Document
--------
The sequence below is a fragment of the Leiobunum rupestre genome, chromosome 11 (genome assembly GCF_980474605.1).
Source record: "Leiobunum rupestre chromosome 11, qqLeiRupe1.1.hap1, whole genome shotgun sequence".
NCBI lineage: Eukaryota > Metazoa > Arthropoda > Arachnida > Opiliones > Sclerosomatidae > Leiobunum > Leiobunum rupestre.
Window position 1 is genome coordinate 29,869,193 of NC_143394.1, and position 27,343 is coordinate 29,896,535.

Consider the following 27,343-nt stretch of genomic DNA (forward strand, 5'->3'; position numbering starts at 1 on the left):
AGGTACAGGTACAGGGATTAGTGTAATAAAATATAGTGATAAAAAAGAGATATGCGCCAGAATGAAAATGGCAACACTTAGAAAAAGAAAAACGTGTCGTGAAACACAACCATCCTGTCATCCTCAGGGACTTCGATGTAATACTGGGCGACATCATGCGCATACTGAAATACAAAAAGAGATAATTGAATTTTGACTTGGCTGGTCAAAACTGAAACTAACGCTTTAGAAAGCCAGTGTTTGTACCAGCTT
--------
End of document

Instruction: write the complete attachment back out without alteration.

The sequence below is a fragment of the Leiobunum rupestre genome, chromosome 11 (genome assembly GCF_980474605.1).
Source record: "Leiobunum rupestre chromosome 11, qqLeiRupe1.1.hap1, whole genome shotgun sequence".
NCBI lineage: Eukaryota > Metazoa > Arthropoda > Arachnida > Opiliones > Sclerosomatidae > Leiobunum > Leiobunum rupestre.
Window position 1 is genome coordinate 29,869,193 of NC_143394.1, and position 27,343 is coordinate 29,896,535.

Consider the following 27,343-nt stretch of genomic DNA (forward strand, 5'->3'; position numbering starts at 1 on the left):
AGGTACAGGTACAGGGATTAGTGTAATAAAATATAGTGATAAAAAAGAGATATGCGCCAGAATGAAAATGGCAACACTTAGAAAAAGAAAAACGTGTCGTGAAACACAACCATCCTGTCATCCTCAGGGACTTCGATGTAATACTGGGCGACATCATGCGCATACTGAAATACAAAAAGAGATAATTGAATTTTGACTTGGCTGGTCAAAACTGAAACTAACGCTTTAGAAAGCCAGTGTTTGTACCAGCTT